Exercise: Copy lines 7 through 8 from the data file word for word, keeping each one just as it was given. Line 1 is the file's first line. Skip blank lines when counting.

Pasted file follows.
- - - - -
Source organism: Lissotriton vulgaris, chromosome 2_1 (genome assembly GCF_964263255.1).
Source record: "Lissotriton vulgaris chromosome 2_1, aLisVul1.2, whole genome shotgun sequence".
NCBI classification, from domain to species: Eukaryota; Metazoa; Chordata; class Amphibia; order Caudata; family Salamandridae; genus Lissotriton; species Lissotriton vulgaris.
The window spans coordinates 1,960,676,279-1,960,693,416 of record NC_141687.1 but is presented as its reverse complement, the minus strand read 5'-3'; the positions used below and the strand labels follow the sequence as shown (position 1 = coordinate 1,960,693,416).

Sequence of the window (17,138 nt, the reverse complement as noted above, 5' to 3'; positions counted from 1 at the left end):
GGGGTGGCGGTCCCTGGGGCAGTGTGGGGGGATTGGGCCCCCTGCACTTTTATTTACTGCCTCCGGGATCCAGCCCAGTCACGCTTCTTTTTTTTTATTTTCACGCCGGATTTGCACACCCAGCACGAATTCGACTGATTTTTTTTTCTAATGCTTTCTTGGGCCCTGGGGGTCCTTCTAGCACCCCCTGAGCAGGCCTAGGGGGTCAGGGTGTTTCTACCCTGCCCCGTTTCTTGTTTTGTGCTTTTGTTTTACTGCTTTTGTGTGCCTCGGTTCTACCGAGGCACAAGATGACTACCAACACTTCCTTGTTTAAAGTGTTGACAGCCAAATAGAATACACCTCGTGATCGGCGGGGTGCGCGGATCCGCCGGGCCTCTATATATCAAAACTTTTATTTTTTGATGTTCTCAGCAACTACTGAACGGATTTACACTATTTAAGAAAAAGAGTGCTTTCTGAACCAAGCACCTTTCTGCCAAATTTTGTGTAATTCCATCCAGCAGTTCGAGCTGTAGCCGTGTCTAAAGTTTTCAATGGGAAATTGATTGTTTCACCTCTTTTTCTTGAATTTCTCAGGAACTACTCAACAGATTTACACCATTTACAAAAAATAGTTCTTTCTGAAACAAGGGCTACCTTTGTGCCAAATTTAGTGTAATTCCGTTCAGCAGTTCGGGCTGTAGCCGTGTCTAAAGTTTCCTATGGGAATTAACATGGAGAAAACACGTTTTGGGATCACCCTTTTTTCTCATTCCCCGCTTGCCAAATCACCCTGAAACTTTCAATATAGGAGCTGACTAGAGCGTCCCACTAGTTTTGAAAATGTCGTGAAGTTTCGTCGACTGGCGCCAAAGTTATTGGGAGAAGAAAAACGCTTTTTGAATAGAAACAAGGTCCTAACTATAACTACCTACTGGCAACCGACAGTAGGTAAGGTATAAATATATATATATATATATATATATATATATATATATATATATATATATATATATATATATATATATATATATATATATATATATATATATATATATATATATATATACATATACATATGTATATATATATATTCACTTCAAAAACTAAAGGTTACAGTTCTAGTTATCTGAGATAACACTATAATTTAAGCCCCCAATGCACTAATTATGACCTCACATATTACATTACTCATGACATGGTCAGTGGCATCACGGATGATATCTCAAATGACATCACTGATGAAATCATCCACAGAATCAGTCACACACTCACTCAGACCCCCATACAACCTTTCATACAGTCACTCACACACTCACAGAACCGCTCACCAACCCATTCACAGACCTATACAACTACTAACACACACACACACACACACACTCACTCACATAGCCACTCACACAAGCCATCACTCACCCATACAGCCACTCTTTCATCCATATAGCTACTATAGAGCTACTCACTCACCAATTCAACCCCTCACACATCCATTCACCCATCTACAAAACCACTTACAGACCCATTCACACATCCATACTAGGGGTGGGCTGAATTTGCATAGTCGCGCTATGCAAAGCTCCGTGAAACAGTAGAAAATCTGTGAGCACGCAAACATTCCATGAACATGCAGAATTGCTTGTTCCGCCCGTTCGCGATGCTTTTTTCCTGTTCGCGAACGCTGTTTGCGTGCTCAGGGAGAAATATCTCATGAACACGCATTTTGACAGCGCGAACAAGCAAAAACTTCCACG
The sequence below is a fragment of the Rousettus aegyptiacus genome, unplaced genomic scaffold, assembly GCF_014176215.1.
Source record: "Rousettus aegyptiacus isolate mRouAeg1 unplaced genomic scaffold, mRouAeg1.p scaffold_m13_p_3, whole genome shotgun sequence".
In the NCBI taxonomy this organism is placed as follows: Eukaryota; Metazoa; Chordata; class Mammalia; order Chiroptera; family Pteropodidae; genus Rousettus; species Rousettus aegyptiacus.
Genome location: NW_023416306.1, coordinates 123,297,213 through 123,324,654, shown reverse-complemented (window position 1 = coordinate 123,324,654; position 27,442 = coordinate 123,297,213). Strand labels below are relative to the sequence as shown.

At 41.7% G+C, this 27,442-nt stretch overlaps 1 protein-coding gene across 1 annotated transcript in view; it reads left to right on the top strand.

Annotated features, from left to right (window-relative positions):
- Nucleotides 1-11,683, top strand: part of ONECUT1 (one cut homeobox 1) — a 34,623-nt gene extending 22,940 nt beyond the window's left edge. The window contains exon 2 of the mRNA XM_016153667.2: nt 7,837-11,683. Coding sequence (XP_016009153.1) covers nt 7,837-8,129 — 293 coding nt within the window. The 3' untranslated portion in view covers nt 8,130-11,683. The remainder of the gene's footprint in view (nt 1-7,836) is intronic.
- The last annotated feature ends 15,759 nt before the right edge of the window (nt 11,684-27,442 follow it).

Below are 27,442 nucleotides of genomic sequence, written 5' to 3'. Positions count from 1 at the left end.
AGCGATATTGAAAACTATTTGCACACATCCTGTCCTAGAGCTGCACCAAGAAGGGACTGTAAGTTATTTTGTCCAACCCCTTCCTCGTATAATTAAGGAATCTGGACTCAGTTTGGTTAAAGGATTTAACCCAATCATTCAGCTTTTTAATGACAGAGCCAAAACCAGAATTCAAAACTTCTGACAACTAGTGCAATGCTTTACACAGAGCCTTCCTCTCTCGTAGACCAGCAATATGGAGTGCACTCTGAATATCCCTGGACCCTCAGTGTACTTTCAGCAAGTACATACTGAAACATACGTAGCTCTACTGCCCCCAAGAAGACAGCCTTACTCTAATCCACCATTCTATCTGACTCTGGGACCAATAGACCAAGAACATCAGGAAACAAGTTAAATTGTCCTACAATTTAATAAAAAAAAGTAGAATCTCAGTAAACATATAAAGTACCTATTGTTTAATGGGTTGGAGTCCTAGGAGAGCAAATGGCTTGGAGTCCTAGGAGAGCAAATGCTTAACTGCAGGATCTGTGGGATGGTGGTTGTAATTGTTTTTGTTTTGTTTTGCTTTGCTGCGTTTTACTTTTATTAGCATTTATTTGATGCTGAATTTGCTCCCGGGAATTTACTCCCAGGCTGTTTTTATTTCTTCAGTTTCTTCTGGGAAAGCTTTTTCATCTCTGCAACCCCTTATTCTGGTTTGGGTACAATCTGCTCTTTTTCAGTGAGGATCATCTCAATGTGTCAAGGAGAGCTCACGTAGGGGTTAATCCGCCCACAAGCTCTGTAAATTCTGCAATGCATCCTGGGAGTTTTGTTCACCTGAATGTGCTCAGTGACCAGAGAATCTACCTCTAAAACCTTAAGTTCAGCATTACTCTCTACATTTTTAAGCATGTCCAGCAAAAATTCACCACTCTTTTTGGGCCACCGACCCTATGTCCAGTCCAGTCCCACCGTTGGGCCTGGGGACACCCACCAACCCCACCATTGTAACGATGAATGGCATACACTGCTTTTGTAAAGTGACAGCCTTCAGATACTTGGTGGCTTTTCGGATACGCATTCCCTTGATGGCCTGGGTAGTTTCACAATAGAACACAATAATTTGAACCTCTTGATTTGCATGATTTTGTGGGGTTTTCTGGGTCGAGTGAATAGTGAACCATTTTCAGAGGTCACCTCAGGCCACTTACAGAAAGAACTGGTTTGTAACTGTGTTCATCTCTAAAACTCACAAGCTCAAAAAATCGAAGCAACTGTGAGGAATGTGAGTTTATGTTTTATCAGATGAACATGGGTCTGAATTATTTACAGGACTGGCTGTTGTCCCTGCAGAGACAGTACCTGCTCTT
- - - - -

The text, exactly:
The sequence below is a fragment of the Rousettus aegyptiacus genome, unplaced genomic scaffold, assembly GCF_014176215.1.
Source record: "Rousettus aegyptiacus isolate mRouAeg1 unplaced genomic scaffold, mRouAeg1.p scaffold_m13_p_3, whole genome shotgun sequence".